By: Deacon Marques Silva
“All Hallows’ Eve” has become quite the industry here in the United States. Revered Catholic traditions and devotions that have been deeply rooted in our cultures have seemingly been eclipsed by a quick trip to the costume aisle in Walmart.
Still, many families continue to practice our devotions related to Halloween and I thought I would share one or two. Traditionally, on All Soul’s Day (the day after All Saints’ Day), the poor begged for food and promised to pray for the dead in return. The food that was passed out was known as soul cakes (round little cakes with holes in the center to represent eternity). This practice not only encouraged the feeding of the poor, but also reminded us of the time honored practice of praying for the dead. Sound familiar? Reminds me of the secular practice known as trick-or-treating.
Additionally, the practice of going to the cemetery on All Hallows’ Eve (Halloween) was not so much for spooky reasons or to play “Ghost in the Graveyard”, but to have a picnic. Yep, I said picnic. Creepy? Not really. It is for the same reason that Americans on Memorial Day host picnics on battlefields and cemeteries – to honor those who have fallen and gone before us.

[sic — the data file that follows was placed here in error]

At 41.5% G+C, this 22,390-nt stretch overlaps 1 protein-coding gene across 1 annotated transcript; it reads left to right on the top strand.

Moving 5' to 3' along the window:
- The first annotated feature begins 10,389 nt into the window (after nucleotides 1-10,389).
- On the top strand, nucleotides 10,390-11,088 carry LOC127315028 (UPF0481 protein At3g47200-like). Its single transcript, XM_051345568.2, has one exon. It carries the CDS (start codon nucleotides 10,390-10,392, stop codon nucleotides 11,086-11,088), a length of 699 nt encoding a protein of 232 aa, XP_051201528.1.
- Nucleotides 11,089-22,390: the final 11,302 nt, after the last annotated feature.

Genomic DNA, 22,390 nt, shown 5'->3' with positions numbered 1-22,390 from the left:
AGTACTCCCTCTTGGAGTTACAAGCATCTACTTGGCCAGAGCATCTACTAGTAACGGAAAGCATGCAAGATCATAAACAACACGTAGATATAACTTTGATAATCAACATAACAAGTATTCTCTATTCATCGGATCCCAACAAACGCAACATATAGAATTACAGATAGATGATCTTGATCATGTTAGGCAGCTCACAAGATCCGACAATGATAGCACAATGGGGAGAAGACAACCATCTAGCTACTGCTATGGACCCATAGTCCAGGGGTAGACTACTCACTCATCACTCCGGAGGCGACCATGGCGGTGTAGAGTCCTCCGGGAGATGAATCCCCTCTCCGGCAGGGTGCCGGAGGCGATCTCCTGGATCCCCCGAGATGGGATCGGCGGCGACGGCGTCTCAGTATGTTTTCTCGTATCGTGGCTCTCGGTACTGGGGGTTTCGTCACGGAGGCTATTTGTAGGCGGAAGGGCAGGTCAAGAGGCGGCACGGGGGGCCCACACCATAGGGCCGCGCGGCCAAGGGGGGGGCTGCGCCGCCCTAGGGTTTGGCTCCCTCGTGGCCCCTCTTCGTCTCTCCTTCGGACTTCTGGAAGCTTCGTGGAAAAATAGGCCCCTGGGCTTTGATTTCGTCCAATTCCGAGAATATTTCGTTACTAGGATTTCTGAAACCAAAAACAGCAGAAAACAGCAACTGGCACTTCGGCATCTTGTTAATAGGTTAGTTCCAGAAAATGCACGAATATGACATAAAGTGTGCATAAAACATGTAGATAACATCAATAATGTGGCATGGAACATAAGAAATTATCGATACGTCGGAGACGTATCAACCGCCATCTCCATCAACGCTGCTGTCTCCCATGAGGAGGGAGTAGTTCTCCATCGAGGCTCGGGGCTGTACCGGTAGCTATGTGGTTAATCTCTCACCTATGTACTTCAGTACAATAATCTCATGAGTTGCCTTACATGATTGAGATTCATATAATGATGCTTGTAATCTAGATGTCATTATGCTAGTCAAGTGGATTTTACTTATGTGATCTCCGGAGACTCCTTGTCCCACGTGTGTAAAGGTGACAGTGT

It shouldn’t surprise us that society adapts our religious traditions when religion fails to explain what and why we do what we do. The Catechism of the Catholic Church says it best in paragraph 1207:
It is fitting that liturgical celebration tends to express itself in the culture of the people where the Church finds herself, though without being submissive to it. Moreover, the liturgy itself generates cultures and shapes them.
Maybe this year for All Hallows’ Eve we can insert some of our traditions back into our family’s customs and evangelize our culture. At the end of the day, and, more importantly, at the end of our lives, we need our children and our children’s children to understand the purpose and practice of All Hallows’ Eve. Who will pray for us and the suffrage of the dead if they are not taught? If not you, who? If not now, when?
All holy men and women of God, pray for us!